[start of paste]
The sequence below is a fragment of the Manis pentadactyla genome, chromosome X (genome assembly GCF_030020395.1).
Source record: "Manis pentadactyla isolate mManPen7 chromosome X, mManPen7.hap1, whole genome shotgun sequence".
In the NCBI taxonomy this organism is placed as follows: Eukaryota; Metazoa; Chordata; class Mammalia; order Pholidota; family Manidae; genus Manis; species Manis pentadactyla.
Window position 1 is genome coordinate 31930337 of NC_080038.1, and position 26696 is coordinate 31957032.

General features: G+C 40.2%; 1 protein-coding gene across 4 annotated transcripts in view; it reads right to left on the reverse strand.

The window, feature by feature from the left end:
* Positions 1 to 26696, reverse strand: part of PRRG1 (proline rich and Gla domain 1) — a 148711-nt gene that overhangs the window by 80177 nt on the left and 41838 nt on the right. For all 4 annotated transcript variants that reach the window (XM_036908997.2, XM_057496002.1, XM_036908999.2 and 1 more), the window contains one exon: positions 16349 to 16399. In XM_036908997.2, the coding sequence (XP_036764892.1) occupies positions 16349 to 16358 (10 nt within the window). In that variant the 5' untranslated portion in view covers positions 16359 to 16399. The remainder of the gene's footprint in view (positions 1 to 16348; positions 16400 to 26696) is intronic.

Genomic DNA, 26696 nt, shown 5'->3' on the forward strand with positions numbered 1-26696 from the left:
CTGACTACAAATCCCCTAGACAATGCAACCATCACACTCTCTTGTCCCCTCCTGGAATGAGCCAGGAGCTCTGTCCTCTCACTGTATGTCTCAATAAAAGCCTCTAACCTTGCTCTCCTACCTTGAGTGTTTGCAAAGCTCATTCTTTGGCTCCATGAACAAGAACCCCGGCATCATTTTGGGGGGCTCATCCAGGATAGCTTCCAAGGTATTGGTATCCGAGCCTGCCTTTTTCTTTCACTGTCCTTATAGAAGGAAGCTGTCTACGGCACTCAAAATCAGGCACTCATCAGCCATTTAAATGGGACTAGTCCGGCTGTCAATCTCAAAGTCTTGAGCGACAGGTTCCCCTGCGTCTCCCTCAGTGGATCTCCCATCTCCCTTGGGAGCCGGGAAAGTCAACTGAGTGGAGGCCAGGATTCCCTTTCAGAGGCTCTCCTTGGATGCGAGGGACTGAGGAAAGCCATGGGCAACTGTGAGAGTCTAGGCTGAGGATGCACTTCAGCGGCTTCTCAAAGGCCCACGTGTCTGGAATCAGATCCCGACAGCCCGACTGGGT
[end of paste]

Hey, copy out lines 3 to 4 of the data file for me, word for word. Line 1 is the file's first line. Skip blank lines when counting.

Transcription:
In the NCBI taxonomy this organism is placed as follows: Eukaryota; Metazoa; Chordata; class Mammalia; order Pholidota; family Manidae; genus Manis; species Manis pentadactyla.
Window position 1 is genome coordinate 31930337 of NC_080038.1, and position 26696 is coordinate 31957032.